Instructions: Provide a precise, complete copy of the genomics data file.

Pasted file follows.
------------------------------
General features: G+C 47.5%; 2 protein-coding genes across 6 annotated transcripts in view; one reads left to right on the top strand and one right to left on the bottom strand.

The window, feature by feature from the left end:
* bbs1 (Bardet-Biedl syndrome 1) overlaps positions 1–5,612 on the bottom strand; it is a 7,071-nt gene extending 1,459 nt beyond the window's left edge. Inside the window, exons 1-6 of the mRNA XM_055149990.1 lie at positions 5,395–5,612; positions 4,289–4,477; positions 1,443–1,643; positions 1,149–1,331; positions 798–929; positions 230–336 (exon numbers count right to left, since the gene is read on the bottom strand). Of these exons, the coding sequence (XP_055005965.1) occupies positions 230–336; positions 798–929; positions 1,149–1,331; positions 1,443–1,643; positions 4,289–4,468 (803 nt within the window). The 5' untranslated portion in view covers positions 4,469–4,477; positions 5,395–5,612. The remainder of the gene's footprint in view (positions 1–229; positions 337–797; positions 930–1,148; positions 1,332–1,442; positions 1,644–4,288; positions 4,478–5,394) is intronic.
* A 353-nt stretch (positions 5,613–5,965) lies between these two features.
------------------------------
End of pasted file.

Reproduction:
General features: G+C 47.5%; 2 protein-coding genes across 6 annotated transcripts in view; one reads left to right on the top strand and one right to left on the bottom strand.

The window, feature by feature from the left end:
* bbs1 (Bardet-Biedl syndrome 1) overlaps positions 1–5,612 on the bottom strand; it is a 7,071-nt gene extending 1,459 nt beyond the window's left edge. Inside the window, exons 1-6 of the mRNA XM_055149990.1 lie at positions 5,395–5,612; positions 4,289–4,477; positions 1,443–1,643; positions 1,149–1,331; positions 798–929; positions 230–336 (exon numbers count right to left, since the gene is read on the bottom strand). Of these exons, the coding sequence (XP_055005965.1) occupies positions 230–336; positions 798–929; positions 1,149–1,331; positions 1,443–1,643; positions 4,289–4,468 (803 nt within the window). The 5' untranslated portion in view covers positions 4,469–4,477; positions 5,395–5,612. The remainder of the gene's footprint in view (positions 1–229; positions 337–797; positions 930–1,148; positions 1,332–1,442; positions 1,644–4,288; positions 4,478–5,394) is intronic.
* A 353-nt stretch (positions 5,613–5,965) lies between these two features.